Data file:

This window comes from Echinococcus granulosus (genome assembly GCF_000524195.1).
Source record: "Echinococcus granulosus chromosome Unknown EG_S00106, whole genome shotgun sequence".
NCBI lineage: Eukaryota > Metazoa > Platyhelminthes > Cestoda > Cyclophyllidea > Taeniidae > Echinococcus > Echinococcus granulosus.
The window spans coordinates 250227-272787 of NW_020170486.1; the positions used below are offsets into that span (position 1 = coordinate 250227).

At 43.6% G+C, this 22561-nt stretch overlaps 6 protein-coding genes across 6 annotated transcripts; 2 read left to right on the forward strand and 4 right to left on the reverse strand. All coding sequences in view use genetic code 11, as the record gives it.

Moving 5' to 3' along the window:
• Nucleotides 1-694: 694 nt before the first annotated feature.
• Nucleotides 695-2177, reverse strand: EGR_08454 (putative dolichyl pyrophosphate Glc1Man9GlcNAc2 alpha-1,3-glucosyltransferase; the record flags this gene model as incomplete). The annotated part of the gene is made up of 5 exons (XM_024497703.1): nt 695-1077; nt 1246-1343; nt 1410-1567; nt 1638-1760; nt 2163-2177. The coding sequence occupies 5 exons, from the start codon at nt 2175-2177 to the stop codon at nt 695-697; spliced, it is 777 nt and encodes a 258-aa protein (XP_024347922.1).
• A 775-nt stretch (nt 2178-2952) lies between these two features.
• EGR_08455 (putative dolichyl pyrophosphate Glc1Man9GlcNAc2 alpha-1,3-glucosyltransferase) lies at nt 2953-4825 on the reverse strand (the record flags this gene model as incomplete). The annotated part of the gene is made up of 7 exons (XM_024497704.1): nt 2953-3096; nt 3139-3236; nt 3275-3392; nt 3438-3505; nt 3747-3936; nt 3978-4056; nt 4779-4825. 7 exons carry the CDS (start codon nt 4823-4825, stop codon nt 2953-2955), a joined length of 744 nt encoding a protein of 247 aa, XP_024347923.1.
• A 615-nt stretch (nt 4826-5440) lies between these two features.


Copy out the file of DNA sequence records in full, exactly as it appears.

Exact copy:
This window comes from Echinococcus granulosus (genome assembly GCF_000524195.1).
Source record: "Echinococcus granulosus chromosome Unknown EG_S00106, whole genome shotgun sequence".
NCBI lineage: Eukaryota > Metazoa > Platyhelminthes > Cestoda > Cyclophyllidea > Taeniidae > Echinococcus > Echinococcus granulosus.
The window spans coordinates 250227-272787 of NW_020170486.1; the positions used below are offsets into that span (position 1 = coordinate 250227).

At 43.6% G+C, this 22561-nt stretch overlaps 6 protein-coding genes across 6 annotated transcripts; 2 read left to right on the forward strand and 4 right to left on the reverse strand. All coding sequences in view use genetic code 11, as the record gives it.

Moving 5' to 3' along the window:
• Nucleotides 1-694: 694 nt before the first annotated feature.
• Nucleotides 695-2177, reverse strand: EGR_08454 (putative dolichyl pyrophosphate Glc1Man9GlcNAc2 alpha-1,3-glucosyltransferase; the record flags this gene model as incomplete). The annotated part of the gene is made up of 5 exons (XM_024497703.1): nt 695-1077; nt 1246-1343; nt 1410-1567; nt 1638-1760; nt 2163-2177. The coding sequence occupies 5 exons, from the start codon at nt 2175-2177 to the stop codon at nt 695-697; spliced, it is 777 nt and encodes a 258-aa protein (XP_024347922.1).
• A 775-nt stretch (nt 2178-2952) lies between these two features.
• EGR_08455 (putative dolichyl pyrophosphate Glc1Man9GlcNAc2 alpha-1,3-glucosyltransferase) lies at nt 2953-4825 on the reverse strand (the record flags this gene model as incomplete). The annotated part of the gene is made up of 7 exons (XM_024497704.1): nt 2953-3096; nt 3139-3236; nt 3275-3392; nt 3438-3505; nt 3747-3936; nt 3978-4056; nt 4779-4825. 7 exons carry the CDS (start codon nt 4823-4825, stop codon nt 2953-2955), a joined length of 744 nt encoding a protein of 247 aa, XP_024347923.1.
• A 615-nt stretch (nt 4826-5440) lies between these two features.